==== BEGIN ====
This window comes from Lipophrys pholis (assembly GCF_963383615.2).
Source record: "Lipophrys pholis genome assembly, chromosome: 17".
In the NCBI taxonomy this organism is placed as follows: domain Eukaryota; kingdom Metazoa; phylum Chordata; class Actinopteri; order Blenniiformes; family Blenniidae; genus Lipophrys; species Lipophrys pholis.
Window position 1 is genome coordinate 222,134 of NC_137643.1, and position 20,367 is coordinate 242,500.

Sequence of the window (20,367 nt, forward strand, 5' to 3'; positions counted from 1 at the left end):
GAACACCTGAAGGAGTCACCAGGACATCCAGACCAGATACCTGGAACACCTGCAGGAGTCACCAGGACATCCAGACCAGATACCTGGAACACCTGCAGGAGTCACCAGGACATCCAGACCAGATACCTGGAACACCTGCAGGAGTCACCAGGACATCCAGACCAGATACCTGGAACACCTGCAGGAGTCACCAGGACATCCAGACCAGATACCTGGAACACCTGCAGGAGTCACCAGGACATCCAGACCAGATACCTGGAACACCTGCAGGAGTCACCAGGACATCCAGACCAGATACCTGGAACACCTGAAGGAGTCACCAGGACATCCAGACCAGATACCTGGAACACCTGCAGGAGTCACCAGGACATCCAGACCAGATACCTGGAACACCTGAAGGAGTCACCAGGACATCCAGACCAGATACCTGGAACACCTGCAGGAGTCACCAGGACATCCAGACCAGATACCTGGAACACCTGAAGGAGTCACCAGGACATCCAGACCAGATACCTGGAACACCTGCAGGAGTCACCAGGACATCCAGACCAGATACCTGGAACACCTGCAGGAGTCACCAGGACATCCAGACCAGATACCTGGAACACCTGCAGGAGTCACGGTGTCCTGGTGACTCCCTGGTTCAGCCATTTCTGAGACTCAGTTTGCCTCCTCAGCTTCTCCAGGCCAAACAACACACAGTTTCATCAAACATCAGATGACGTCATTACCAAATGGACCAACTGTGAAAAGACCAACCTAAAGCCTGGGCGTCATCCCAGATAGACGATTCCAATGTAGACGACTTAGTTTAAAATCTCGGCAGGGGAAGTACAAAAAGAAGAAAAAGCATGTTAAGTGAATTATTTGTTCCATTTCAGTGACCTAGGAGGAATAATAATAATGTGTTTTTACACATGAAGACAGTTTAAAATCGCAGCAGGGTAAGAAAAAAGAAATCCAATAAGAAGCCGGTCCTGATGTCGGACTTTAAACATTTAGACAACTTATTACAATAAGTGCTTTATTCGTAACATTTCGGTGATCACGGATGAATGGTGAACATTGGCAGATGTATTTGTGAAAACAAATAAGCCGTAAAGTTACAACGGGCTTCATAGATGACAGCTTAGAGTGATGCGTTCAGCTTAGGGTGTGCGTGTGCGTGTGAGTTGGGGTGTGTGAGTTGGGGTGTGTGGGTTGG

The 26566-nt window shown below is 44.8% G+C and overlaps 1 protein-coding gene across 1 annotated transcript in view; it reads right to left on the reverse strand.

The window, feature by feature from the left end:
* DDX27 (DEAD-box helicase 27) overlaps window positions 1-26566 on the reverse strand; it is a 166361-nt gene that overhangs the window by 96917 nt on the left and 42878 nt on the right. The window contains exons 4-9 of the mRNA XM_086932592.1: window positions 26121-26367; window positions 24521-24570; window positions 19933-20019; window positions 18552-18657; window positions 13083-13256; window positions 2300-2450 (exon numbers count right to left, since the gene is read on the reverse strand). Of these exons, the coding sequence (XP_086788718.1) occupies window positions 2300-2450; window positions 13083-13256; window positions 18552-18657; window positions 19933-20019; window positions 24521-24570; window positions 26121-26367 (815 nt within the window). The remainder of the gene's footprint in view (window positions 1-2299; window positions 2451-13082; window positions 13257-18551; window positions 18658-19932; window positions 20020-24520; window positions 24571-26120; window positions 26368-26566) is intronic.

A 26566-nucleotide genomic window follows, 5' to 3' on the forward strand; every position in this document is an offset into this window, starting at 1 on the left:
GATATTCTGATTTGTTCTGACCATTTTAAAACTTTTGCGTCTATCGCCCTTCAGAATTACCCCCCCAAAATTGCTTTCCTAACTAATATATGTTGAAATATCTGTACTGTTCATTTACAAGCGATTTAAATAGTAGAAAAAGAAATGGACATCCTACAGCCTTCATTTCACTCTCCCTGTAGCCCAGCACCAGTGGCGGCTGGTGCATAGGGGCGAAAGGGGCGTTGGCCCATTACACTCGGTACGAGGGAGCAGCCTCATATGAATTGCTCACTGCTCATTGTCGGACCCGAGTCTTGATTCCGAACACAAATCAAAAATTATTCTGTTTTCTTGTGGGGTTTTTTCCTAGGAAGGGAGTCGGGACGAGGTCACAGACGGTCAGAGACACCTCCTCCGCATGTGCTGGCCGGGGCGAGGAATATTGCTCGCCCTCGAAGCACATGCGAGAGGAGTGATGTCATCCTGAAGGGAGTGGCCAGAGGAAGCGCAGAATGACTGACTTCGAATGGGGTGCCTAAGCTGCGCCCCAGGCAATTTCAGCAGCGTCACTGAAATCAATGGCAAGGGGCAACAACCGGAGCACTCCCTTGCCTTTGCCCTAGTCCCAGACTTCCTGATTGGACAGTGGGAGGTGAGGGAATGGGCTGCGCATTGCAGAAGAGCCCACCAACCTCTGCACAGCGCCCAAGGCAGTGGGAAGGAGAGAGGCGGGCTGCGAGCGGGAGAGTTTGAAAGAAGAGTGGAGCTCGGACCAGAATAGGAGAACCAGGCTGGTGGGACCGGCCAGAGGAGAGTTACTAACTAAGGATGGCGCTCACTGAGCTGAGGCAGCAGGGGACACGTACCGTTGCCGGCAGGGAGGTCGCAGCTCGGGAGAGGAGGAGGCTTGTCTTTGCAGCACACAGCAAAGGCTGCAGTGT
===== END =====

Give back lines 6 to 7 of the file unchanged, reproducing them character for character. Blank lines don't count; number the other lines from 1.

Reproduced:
GAACACCTGAAGGAGTCACCAGGACATCCAGACCAGATACCTGGAACACCTGCAGGAGTCACCAGGACATCCAGACCAGATACCTGGAACACCTGCAGGAGTCACCAGGACATCCAGACCAGATACCTGGAACACCTGCAGGAGTCACCAGGACATCCAGACCAGATACCTGGAACACCTGCAGGAGTCACCAGGACATCCAGACCAGATACCTGGAACACCTGCAGGAGTCACCAGGACATCCAGACCAGATACCTGGAACACCTGCAGGAGTCACCAGGACATCCAGACCAGATACCTGGAACACCTGAAGGAGTCACCAGGACATCCAGACCAGATACCTGGAACACCTGCAGGAGTCACCAGGACATCCAGACCAGATACCTGGAACACCTGAAGGAGTCACCAGGACATCCAGACCAGATACCTGGAACACCTGCAGGAGTCACCAGGACATCCAGACCAGATACCTGGAACACCTGAAGGAGTCACCAGGACATCCAGACCAGATACCTGGAACACCTGCAGGAGTCACCAGGACATCCAGACCAGATACCTGGAACACCTGCAGGAGTCACCAGGACATCCAGACCAGATACCTGGAACACCTGCAGGAGTCACGGTGTCCTGGTGACTCCCTGGTTCAGCCATTTCTGAGACTCAGTTTGCCTCCTCAGCTTCTCCAGGCCAAACAACACACAGTTTCATCAAACATCAGATGACGTCATTACCAAATGGACCAACTGTGAAAAGACCAACCTAAAGCCTGGGCGTCATCCCAGATAGACGATTCCAATGTAGACGACTTAGTTTAAAATCTCGGCAGGGGAAGTACAAAAAGAAGAAAAAGCATGTTAAGTGAATTATTTGTTCCATTTCAGTGACCTAGGAGGAATAATAATAATGTGTTTTTACACATGAAGACAGTTTAAAATCGCAGCAGGGTAAGAAAAAAGAAATCCAATAAGAAGCCGGTCCTGATGTCGGACTTTAAACATTTAGACAACTTATTACAATAAGTGCTTTATTCGTAACATTTCGGTGATCACGGATGAATGGTGAACATTGGCAGATGTATTTGTGAAAACAAATAAGCCGTAAAGTTACAACGGGCTTCATAGATGACAGCTTAGAGTGATGCGTTCAGCTTAGGGTGTGCGTGTGCGTGTGAGTTGGGGTGTGTGAGTTGGGGTGTGTGGGTTGG

The 26566-nt window shown below is 44.8% G+C and overlaps 1 protein-coding gene across 1 annotated transcript in view; it reads right to left on the reverse strand.